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l1-handout

# l1-handout - Outline What is this course about What is it...

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Lecture 1: Introduction Prof. David L. Dill Department of Computer Science 1 Outline What is this course about? What is it good for? Course administration Basic concepts: Strings, languages, and problems. Proof expectations. Reading: Chapter 1 of the textbook 2 Representing Sets (discussion) Supppose you, as a programmer, need to represent a small, finite, set. What does “represent” mean? (what questions/operations?) Answer: You can answer questions about it. Simple common question: Is x S ? Other questions: Is S = ? Is S T = ? Etc. What representations would be appropriate? Ok, suppose you want to represent infinite sets. How do you do it? What does “represent” mean? (what questions/operations?) Answer: You can answer questions about it. Simple common question: Is x S ? What representations would be appropriate? That’s what the course is about. 3 One view of formal language theory Automata and complexity theory is concerned with properties of formal languages . In formal language, automata, and complexity theory, a language is just a set of strings. (Like many mathematical definitions, this leaves behind most of what we think of as “languages,” but can be made precise. And it leads to very profound results.) Basically, any object or value that is of interest to computer science can be represented as a string. So a set of anything can be considered a language. 4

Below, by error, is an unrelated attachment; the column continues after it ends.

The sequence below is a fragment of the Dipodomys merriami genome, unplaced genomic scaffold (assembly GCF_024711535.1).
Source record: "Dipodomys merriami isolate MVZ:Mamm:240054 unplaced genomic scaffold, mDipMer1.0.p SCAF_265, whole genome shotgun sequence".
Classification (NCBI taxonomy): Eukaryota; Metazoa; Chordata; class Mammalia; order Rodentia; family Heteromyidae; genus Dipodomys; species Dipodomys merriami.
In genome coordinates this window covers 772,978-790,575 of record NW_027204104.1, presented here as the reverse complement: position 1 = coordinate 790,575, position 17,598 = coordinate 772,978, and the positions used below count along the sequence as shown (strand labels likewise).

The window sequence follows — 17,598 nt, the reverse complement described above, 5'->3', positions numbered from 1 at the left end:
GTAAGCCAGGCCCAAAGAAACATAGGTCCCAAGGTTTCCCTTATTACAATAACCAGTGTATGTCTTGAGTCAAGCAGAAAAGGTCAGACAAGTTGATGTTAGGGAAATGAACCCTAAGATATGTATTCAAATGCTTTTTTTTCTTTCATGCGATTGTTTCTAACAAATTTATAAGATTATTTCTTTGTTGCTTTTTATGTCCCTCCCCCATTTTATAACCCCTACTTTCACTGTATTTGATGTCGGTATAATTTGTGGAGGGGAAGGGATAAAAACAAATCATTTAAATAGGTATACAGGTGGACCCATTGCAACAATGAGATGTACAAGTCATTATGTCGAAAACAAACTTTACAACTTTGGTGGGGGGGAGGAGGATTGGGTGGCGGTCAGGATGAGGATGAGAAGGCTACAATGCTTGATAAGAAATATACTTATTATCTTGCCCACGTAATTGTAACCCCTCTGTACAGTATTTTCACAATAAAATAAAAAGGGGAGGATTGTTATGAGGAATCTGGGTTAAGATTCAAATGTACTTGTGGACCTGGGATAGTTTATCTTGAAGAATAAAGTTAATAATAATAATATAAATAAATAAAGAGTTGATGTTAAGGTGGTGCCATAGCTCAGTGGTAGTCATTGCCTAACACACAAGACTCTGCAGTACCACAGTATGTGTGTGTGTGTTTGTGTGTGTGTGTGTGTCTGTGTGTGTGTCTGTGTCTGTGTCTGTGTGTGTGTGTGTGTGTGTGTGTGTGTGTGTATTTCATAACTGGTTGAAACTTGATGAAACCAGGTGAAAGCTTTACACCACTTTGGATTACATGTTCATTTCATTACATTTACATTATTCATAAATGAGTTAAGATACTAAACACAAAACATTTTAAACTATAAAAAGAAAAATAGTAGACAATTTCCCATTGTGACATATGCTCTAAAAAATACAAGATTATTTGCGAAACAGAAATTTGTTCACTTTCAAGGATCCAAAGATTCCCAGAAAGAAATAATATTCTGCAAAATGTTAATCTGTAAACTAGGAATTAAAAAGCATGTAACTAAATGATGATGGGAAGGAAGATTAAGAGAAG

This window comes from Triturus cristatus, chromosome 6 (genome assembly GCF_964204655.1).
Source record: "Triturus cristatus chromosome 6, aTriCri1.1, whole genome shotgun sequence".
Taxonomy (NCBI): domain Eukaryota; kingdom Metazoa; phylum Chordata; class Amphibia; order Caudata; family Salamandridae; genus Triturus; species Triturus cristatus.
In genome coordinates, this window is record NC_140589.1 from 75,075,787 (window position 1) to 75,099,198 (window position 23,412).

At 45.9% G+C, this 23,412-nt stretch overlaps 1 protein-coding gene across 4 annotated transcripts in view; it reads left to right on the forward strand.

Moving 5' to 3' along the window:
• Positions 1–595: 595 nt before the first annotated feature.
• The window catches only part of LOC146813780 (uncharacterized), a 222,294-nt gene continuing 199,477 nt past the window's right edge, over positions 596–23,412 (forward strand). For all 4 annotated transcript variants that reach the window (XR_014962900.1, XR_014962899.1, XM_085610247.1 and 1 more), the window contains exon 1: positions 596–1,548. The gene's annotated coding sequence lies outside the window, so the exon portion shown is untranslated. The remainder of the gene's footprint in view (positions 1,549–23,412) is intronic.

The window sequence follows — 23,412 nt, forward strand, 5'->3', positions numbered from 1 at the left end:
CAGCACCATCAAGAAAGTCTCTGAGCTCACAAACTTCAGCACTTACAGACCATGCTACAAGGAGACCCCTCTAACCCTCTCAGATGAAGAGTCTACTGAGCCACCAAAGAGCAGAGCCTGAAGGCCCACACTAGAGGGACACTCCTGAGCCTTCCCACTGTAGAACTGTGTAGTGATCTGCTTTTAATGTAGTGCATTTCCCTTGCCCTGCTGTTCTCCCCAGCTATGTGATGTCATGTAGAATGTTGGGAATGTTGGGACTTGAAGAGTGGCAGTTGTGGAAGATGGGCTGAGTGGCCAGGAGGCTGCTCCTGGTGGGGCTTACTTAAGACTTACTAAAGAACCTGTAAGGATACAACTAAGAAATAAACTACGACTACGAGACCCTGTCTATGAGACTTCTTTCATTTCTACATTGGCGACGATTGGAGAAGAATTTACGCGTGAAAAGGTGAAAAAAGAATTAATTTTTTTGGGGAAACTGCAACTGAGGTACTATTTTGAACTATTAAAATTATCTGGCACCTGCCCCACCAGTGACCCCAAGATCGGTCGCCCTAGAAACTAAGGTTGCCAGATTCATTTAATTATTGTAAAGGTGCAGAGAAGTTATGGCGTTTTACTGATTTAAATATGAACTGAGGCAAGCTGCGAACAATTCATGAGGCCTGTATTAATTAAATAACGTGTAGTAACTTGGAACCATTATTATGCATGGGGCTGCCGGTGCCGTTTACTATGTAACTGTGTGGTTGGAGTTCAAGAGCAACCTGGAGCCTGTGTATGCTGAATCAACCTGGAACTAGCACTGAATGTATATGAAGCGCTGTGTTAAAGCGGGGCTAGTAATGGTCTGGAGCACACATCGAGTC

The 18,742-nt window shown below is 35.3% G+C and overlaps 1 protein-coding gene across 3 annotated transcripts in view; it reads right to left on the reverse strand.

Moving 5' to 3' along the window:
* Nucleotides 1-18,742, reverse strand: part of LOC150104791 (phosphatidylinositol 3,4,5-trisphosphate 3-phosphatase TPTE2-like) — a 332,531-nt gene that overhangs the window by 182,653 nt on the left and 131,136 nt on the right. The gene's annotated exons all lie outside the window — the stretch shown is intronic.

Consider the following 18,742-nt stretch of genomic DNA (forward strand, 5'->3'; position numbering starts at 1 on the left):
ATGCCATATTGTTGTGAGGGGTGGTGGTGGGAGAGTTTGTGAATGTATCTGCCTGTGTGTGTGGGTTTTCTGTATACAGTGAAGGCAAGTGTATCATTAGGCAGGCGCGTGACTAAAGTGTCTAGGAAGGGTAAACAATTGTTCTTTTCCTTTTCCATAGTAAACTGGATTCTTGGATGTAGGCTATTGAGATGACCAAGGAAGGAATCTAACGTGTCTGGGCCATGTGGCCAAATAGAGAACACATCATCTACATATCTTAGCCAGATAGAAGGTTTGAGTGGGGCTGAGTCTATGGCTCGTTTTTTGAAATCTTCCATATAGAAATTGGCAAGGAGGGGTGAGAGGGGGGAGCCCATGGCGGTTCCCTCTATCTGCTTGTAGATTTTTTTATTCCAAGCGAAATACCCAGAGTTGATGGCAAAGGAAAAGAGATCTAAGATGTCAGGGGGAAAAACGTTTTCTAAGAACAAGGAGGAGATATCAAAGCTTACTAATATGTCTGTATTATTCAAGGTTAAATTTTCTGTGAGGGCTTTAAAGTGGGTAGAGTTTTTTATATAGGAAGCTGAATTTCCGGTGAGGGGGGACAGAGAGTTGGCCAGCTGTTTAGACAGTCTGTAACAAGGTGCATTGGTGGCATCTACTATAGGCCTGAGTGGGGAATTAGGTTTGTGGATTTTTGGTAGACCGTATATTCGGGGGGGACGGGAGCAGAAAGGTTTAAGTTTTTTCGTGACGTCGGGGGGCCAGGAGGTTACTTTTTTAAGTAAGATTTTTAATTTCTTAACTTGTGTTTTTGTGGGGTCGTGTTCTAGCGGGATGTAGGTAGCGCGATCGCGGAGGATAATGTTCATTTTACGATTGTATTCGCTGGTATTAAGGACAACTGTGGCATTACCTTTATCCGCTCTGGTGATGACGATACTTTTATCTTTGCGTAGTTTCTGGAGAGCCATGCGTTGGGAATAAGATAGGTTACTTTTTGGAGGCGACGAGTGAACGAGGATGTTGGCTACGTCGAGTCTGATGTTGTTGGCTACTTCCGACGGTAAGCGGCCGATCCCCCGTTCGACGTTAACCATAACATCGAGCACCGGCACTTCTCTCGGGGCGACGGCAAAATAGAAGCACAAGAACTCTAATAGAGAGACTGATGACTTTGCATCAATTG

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What is a representation? Suppose you have representation that can be stored in a computer. Can all sets be represented? [Poll: how many students know about countably infinite vs. uncountably infinite?] No: Compare the number of possible strings (which is countable) with the number of sets of string (uncountable). A particular set that cannot be represented is the set of all irrational numbers – there are “too many” irrational numbers.
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